Spectrum dusts off old tape drive to help Astronauts

NASA has turned to a Perth company to recover data from Apollo 11's moon dust sensor.

Perth Data recovery company Spectrum Data is working to restore a 1960's vintage  IBM IBM729 Mark 5 tape drive to life, in order to read tapes containing data from the Apollo 11, 12 and 14 moon missions.

The tapes came to light after Spectrum Data’s previous attempts to recover video of the first moon landing. NASA has lost the original tapes but sent tapes it considered possible sources of the video to Spectrum in the past.

Publicity surrounding those efforts saw Dr Brian O’Brien, a scientist who designed the original dust detector that was taken to the moon by Apollo 11 in 1969, reveal that he has preserved tapes of the data gathered on that mission. Dr O’Brien subsequently moved to Australia and brought the tapes with him.

Spectrum Data sourced the IBM729 Mark 5 from The Australian Computer Museum Society in NSW, which has loaned the device to Spectrum for this project.

Guy Holmes, Spectrum Data’s Chief Executive says the drive “… will require significant repairs and refurbishing to make it operational as many of the components were broken or have deteriorated.”

“Obtaining any “spare parts” required to get the drive functional could be a challenge,” he told SearchStorage ANZ. “In addition, once working, we will be interfacing the drive to a modern workstation as the original computer that this was once attached to won’t be available. We don’t envisage problems in this area, but it isn’t an easy task and can be quite a labour intensive exercise.”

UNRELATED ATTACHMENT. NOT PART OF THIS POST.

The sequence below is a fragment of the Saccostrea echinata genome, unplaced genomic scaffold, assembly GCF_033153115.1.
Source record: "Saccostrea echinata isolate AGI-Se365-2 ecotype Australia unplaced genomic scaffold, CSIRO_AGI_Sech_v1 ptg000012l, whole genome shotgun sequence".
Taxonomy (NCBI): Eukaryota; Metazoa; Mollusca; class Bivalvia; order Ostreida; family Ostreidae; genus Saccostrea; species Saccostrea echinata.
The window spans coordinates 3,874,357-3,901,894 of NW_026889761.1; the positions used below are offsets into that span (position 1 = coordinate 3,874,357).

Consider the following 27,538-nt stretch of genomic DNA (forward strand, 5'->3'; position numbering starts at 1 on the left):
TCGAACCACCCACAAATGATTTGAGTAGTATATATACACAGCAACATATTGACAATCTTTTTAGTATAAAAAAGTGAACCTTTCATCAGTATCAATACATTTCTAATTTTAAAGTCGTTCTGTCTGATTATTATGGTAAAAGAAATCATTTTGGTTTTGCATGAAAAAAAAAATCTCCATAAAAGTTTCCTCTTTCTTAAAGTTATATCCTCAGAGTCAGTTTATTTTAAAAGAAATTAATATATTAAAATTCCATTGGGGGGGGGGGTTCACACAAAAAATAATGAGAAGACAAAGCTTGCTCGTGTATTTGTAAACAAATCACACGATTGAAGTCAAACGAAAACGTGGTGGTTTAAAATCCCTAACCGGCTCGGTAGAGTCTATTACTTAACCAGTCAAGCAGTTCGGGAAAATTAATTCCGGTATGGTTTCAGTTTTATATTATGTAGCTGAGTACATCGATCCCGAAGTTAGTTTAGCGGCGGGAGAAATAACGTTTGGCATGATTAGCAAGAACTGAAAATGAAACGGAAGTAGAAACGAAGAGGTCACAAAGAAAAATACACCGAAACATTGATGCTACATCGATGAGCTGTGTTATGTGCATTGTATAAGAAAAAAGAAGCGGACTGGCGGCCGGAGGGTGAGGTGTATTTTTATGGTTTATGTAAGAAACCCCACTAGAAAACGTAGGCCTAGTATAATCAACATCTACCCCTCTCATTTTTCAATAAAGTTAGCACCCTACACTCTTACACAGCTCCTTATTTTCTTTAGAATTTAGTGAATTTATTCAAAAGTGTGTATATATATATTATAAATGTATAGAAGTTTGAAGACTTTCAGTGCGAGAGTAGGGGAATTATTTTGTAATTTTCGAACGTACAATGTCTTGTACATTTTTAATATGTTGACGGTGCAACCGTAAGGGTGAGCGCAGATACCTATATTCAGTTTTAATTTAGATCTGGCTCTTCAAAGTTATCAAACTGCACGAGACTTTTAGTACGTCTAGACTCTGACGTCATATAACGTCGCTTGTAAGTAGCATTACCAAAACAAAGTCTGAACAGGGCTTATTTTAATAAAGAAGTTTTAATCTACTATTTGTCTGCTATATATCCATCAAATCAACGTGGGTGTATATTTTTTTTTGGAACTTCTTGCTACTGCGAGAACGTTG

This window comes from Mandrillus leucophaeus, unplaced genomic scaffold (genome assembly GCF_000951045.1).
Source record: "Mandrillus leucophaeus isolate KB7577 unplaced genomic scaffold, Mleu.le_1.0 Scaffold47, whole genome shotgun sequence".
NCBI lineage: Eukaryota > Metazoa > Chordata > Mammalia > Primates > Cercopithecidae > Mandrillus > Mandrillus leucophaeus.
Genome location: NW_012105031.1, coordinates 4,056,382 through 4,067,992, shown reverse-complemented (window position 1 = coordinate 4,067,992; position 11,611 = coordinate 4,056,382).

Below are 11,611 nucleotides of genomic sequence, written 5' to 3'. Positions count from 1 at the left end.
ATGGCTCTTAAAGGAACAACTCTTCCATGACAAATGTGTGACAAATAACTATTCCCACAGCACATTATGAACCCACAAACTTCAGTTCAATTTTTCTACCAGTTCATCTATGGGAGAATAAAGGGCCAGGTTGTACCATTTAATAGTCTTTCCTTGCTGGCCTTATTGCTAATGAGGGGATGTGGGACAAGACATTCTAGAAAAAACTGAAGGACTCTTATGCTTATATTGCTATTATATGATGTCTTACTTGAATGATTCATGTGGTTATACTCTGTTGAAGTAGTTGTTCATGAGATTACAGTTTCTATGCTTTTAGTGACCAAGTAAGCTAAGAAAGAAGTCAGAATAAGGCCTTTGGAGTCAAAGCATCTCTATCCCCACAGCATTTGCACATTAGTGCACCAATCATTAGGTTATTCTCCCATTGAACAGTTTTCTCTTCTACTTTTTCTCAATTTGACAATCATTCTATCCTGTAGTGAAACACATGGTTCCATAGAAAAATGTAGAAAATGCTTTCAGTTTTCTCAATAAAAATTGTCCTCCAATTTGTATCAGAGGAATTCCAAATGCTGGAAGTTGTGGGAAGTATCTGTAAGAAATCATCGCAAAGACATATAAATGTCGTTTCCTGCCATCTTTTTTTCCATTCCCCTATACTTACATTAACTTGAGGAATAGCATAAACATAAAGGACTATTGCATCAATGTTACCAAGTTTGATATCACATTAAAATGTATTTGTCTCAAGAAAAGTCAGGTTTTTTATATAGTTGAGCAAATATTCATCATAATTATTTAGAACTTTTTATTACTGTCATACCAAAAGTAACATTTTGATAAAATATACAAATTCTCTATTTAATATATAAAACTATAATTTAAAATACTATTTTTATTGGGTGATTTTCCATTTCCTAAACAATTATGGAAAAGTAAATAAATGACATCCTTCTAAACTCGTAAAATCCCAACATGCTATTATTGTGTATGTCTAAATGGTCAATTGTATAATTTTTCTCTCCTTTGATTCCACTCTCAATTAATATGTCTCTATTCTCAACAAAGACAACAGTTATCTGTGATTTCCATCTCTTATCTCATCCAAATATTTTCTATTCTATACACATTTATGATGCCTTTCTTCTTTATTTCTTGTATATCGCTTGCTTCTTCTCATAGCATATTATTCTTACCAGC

Holmes says the tapes are in good condition, but believes that the age of the tapes mean their magnetic media has degraded, creating what the company calls “stiction” (short for sticky friction) that gums up the tape drive. Stiction can cause data loss and means old tapes cannot be run through drives at normal speeds.

Spectrum has over 170 tapes to analyse, yet each is thought to hold just a few megabytes of data.

The information on the tapes is prized by NASA to assist its planning of future manned missions to the moon. The instrument designed by Dr O'Brien recorded the qualities and behaviours of moon dust and is the only such study in existence.

“It is the only non-theoretical data in existence relating to moon dust and the effects it can have on equipment and astronauts,” Holmes said.

Spectrum Data hopes to have the tape drive operating early in 2009.

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